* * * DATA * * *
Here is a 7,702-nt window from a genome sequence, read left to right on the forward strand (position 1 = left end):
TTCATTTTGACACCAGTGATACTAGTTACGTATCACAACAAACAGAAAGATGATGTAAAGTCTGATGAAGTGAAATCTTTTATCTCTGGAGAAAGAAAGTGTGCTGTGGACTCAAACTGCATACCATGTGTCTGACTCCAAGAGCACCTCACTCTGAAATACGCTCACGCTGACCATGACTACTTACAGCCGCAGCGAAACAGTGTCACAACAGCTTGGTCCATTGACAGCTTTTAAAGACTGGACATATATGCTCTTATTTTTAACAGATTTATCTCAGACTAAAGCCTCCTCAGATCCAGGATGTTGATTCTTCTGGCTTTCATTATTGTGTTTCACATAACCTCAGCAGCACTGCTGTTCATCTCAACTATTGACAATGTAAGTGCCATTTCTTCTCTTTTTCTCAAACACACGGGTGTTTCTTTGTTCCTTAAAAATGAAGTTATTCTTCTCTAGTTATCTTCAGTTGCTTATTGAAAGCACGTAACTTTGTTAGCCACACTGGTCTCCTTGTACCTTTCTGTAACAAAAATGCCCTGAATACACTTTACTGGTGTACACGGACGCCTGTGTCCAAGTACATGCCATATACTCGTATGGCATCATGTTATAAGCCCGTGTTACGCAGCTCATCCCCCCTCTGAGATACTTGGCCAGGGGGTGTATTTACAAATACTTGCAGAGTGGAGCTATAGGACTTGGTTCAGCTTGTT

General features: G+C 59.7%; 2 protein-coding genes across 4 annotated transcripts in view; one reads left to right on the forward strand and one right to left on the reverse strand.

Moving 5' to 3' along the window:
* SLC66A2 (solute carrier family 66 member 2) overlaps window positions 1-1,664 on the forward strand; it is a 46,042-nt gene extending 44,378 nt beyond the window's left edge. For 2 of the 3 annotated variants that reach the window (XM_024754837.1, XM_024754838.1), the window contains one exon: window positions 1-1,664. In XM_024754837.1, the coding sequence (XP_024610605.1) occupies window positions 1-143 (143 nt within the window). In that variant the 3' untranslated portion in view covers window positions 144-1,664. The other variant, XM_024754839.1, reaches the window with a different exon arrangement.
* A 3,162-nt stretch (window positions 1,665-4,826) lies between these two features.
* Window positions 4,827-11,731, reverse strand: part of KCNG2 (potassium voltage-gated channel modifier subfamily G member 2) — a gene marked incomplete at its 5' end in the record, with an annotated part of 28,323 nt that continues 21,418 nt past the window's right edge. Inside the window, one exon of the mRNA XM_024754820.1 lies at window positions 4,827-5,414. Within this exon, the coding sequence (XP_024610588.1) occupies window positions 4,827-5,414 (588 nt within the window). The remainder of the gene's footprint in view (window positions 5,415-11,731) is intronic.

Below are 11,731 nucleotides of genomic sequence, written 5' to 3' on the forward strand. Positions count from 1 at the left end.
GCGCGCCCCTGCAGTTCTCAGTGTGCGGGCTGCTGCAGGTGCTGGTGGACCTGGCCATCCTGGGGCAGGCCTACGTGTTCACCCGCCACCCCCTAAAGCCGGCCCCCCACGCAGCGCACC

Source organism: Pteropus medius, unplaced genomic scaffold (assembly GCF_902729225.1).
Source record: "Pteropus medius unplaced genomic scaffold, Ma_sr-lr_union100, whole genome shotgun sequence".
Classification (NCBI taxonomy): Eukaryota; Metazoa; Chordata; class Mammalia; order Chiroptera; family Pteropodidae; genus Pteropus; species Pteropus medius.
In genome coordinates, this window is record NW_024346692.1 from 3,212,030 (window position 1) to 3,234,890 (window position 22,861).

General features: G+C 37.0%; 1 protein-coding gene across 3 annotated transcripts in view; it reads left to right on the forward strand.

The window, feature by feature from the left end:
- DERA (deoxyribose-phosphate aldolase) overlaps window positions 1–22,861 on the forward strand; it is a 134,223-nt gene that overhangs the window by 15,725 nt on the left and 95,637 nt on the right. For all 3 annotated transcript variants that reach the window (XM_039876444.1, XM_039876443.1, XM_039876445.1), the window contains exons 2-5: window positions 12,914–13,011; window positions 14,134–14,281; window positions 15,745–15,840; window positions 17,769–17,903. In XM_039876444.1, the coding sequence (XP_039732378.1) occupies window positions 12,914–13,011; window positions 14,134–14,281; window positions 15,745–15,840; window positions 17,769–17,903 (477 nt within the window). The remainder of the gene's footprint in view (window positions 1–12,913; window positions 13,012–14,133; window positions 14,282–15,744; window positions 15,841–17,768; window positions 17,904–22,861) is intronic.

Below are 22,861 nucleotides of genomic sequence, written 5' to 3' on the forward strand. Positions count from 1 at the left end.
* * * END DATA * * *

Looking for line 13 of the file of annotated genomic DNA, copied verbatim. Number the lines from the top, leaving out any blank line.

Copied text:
In genome coordinates, this window is record NW_024346692.1 from 3,212,030 (window position 1) to 3,234,890 (window position 22,861).